LESLIE FEINBERG launching and talking about Drag King Dreams at the Medical Sciences Auditorium (1 King's College), Sunday (June 18) at 5 pm. $5-$15 sliding scale. 416-922-8744. Rating: NNN
There really isn't a pronoun in our language that fits author and activist Leslie Feinberg or the protagonist of hir new novel, Drag King Dreams.
That's not surprising, because Feinberg has always been a lightning rod for gender identity issues. The pronoun "ze" and the possessive "hir" are Feinberg's preference. In Drag Queen Dreams, lovable loner Max is a complicated being whose sexual orientation and gender identity aren't handed unambiguously to the reader. Max self-identifies as a butch and lesbian only at the end of the novel, when ze's having a conversation in an Internet chat room with a femme-identified lesbian.
I found this slightly jarring and asked Feinberg about it by e-mail.
"For me, the identities and characters are not ambiguous," ze explains. "It's just that the author does not out them. They reveal themselves."
When I came out in 1994, I was handed a bag of books by my first gay friend as a form of indoctrination. One of them was Stone Butch Blues, Feinberg's first novel, which became a bestseller, has been translated into six languages and continues to be read in gender studies programs worldwide.
After the success of that book, Feinberg wrote two non-fiction titles, the award-winning Transgender Warriors: Making History From Joan Of Arc To RuPaul and Trans Liberation: Beyond Pink Or Blue.
Most of hir writing concerns the idea that more exists in and between humans than can be answered by the question Feinberg gets asked every day: are you a man or a woman? Ze has no easy answer.
"I can't separate out 'lesbian' and 'butch,' 'lesbian' and 'transgender' or 'lesbian' and 'gender'-queer,'" says Feinberg.
A journalist, fiction and non-fiction writer, ze is also a member of the Workers World Party and managing editor of the Workers World weekly newspaper.
Drag King Dreams will be a hit with hardcore Feinberg fans and with those interested in fictional accounts of the climate of repression and hysteria in post-9/11 New York City.
"War and racism are creating the conditions for a social explosion," says Feinberg. "The establishment here is moving to the right, as the population is incrementally shifting to the left. It's like continental plates shifting; eventually the quantitative friction generates a qualitative earthquake."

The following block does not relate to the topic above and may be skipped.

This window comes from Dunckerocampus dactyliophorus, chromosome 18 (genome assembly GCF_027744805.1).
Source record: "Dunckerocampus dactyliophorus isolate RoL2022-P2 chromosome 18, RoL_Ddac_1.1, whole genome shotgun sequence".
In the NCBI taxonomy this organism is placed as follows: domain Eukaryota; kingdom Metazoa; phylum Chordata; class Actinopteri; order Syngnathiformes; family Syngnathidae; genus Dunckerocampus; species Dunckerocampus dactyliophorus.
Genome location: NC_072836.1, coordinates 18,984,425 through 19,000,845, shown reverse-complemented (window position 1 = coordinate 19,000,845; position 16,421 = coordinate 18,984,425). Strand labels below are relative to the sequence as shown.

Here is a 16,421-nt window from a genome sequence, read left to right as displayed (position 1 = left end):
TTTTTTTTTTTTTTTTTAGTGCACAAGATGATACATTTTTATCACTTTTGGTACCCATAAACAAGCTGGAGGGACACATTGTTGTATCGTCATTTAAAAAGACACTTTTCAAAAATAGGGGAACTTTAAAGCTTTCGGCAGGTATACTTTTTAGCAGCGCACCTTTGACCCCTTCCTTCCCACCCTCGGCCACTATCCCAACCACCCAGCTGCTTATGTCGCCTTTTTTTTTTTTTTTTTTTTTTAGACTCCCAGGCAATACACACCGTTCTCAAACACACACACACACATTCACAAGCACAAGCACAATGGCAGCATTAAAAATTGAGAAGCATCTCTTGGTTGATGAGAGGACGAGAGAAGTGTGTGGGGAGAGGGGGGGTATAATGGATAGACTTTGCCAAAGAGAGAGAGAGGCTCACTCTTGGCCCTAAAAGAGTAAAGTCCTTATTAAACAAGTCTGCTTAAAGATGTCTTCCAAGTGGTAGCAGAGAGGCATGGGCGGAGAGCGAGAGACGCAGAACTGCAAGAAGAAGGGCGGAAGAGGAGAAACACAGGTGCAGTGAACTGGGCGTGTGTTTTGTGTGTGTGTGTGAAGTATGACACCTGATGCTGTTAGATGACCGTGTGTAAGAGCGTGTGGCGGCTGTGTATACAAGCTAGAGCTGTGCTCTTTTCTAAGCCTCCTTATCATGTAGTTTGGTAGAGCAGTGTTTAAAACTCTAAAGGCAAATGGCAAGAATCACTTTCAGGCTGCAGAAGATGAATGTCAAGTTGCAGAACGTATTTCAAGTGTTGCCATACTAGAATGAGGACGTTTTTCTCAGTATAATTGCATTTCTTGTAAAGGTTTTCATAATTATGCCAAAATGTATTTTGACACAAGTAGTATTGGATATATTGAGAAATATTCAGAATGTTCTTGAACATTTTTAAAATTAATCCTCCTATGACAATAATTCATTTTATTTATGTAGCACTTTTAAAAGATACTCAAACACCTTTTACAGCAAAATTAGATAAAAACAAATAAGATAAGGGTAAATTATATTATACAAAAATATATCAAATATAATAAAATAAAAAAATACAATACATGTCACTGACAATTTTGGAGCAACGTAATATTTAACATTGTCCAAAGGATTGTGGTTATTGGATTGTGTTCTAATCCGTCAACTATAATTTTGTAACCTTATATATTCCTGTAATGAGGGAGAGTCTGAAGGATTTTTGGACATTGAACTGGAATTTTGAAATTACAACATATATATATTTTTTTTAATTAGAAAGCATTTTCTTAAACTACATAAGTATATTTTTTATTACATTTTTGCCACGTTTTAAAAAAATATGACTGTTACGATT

Feinberg approaches conventional political issues with the same complexity ze brings to gender. Max, the protagonist of Drag King Dreams, is pro-Palestinian and keeps up a long-term dialogue with a childhood friend, also Jewish, who isn't a Zionist but doesn't totally understand Max's position.
It's in the portrayal of their relationship, layered and loving, that Feinberg hits hir stride, conveying with tenderness the way friends can affect each other's political views when they treat each other with love and respect, even when their beliefs are very different.
On this point Feinberg is pleased to note, "I've actually had wonderful reactions, particularly from Jewish readers."
Max struggles with burnout, something a long-time political activist like Feinberg knows a lot about.
"I love the quote by Lenin: 'Sometimes decades go by and nothing seems to happen, and then weeks go by and decades happen.' The emergence of the million-fold immigrant rights movement in the United States in recent weeks is just such an example.
"For me, the best way to draw energy from the overall struggles for economic and social justice is to be in them."
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DRAG KING DREAMS by Leslie Feinberg (Carroll & Graf), 309 pages, $17.81 paper. Rating: NNN
Timely and biting, drag king Dreams gives voice to the voiceless but ultimately succeeds more as a political text than as a novel.
Max Rabinowitz, a bouncer in a drag bar, suffers from major burnout both personally and politically. As the book opens, ze and a cross-dressing friend are facing violent harassment on an early-morning subway platform. After the situation calms, Max leaves hir to commute home and later learns that ze was murdered. Immediately after that, Max's closest friend is hospitalized for AIDS-related pneumonia. Another friend is jailed for attending demonstrations, and a few "disappear" at the hands of the state due to racist persecution.
Max's friends rally to support one another in times of crazy upheaval and oppression, yelling at trans-phobic nurses, divvying up their paycheques to pay hospital bills and speaking out against racist violence and police abuses.
As an account of these issues, Drag King Dreams is a victory. As literature, it's sometimes clunky. There's a sledgehammer effect when Feinberg makes hir political points too explicitly.
On the other hand, hir characters are brave and unusual. In most mainstream fiction they'd be demonized, exoticized or just absent.
Still, they could use further development; some characters speak as if they were reading from a leaflet.
I welcome creative work that doesn't hide systemic oppression or pretend we live in a post-anything world. For this, Drag King Dreams deserves credit.